He joined CNN in 2013 as the host of “The Lead,” and later took over its Sunday morning show, “State of the Union,” where he has aired segments featuring his quirky political cartoons (“Star Wars” fans and Trump supporters alike recently took offense at Mr. Tapper’s “Trade Wars” cartoon, a Star Wars-themed spoof that depicted Commerce Secretary Wilbur Ross as Yoda.).
While Mr. Tapper quickly established himself as a cable news star, it wasn’t until the Trump presidency that he became a viral sensation. During his combative interview with Kellyanne Conway, an adviser to President Trump, in February 2017, Mr. Tapper could at times barely conceal his disdain as he castigated Ms. Conway for defending false statements by the president. Screenshots of his incredulous expression ricocheted around the internet. “We are all that crease between Jake Tapper’s eyebrows,” the comedian Samantha Bee tweeted. Conan O’Brien aired an image of Mr. Tapper’s look of disgust and told him, “it looks like you just drank some sour milk.” HBO’s Bill Maher praised him for “speaking truth to crazy.”
“He’s not afraid to call out lies and misrepresentations,” CNN‘s Anderson Cooper said in an interview. “It’s always been important, but a lot of people are recognizing how important it is right now.”
Destroying Lies One By One
Mr. Tapper has been toying with the idea of writing a novel since college, and wrote one in his 20s that was never published. About a decade ago, he came up with the idea for a political thriller. He considered setting the story in colonial times or in the present day, and eventually settled on 1954, when Senator Joseph McCarthy was whipping up a panic about communism.
“The Hellfire Club” opens as a freshman Republican congressman, Charlie Marder, wakes up in Washington’s Rock Creek Park near a wrecked car after a night of drinking with the chairman of the House appropriations committee, with no memory of how he got there. A World War II veteran, Marder quickly made enemies on Capitol Hill when he tried to cut funding to a company that made defective gas masks for soldiers and caused the death of a man in his unit in France. Soon, he’s caught up in a larger conspiracy involving a secret society called the Hellfire Club.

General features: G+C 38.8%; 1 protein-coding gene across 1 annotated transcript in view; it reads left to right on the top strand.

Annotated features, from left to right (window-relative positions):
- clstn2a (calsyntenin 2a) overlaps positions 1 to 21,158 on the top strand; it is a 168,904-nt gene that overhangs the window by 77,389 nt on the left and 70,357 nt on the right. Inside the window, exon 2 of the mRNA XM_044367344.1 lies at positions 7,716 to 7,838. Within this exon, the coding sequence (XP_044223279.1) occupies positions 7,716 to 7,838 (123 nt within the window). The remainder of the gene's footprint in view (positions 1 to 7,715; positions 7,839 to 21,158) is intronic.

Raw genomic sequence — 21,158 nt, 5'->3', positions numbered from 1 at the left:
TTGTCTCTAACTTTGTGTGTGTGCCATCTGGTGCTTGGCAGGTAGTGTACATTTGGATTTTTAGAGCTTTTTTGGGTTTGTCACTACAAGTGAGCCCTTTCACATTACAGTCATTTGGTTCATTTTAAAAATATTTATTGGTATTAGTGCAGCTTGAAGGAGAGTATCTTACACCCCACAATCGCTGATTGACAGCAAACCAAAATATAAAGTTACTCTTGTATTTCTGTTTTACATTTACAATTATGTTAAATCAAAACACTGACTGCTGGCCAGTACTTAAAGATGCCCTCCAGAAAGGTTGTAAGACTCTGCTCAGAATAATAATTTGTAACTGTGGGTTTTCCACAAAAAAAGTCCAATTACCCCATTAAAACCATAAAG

Mr. Tapper, a political history junkie, had long been fascinated by the Eisenhower era, and filled in gaps in his knowledge by doing extensive research. He combed through newspaper archives and listened to TV and radio broadcasts from the era, and studied Congressional Quarterly Almanacs, reports from Senate subcommittees and transcripts from hearings on the Hill.
Famous historical figures pop up regularly in the narrative, including Lyndon Johnson, Richard Nixon, Dwight Eisenhower, Jack and Bob Kennedy, J. Edgar Hoover, McCarthy and McCarthy’s lawyer, Roy Cohn, who later became one of President Trump’s lawyers and stands out as one of the novel’s most memorable villains. “Cohn was such a vivid and nasty, but brilliant guy that I wanted to play that out a little bit,” Mr. Tapper said. “The idea that Roy Cohn years later would be the mentor of our current president was not the reason I did that, but it was interesting.”
Some of the more outlandish moments in the novel are grounded in historical fact, including one where McCarthy eats a stick of butter to prevent a hangover, and another scene in which a group of Puerto Rican nationalists shoot up the Capitol, injuring five members of Congress.
Mr. Tapper sold the novel, based on sample chapters and an outline, to Little, Brown shortly after the 2016 election, and spent the next year or so writing and revising it. He mostly wrote at night, sneaking into his study after his kids, who are 8 and 10, went to bed. “He’s always working, and I can’t imagine him sleeping,” said the novelist Matthew Klam, a friend of Mr. Tapper’s, who read a draft of the novel and gave him notes.
As he researched the overheated political climate in 1954 — when the country was convulsing over the Cold War, the Red Scare, racial divisions and the McCarthy hearings — Mr. Tapper began to notice parallels to our current hyper partisan era.
“In some ways, writing about 1954 was an interesting way to write about 2018,” he said. “There are, independent of my book, echoes today of what happened in the fifties, in terms of lies, in terms of indecency, in terms of how much people are willing to stand up against lies and indecency today, not just politicians, but also in the press.”
In one scene, Mr. Tapper describes Edward R. Murrow’s on-air interrogation of McCarthy, as Murrow, “in his calm and careful way, eviscerated the Wisconsin Republican, destroying his lies one by one” — a description that conjures some of Mr. Tapper’s interviews with evasive politicians.
Mr. Tapper, who has a photo of Murrow in his office, says he sees a bigger parallel, between Trump’s attacks on the media and similar rhetoric from McCarthy, who antagonized reporters at his rallies and derided newspapers as Communist propaganda outlets.
“I worry about it eroding public trust in media and journalism,” Mr. Tapper said. “Don’t get me wrong, politicians have been lying for a long time long before Donald Trump was born, but the degree of just nonstop rage, grievance, prevarication, I haven’t seen, probably because we haven’t had a direct line from a politician’s id to the public before. If we had, who knows what we would have gotten. What would McCarthy, what would Nixon, what would Bill Clinton have done if they’d had Twitter?”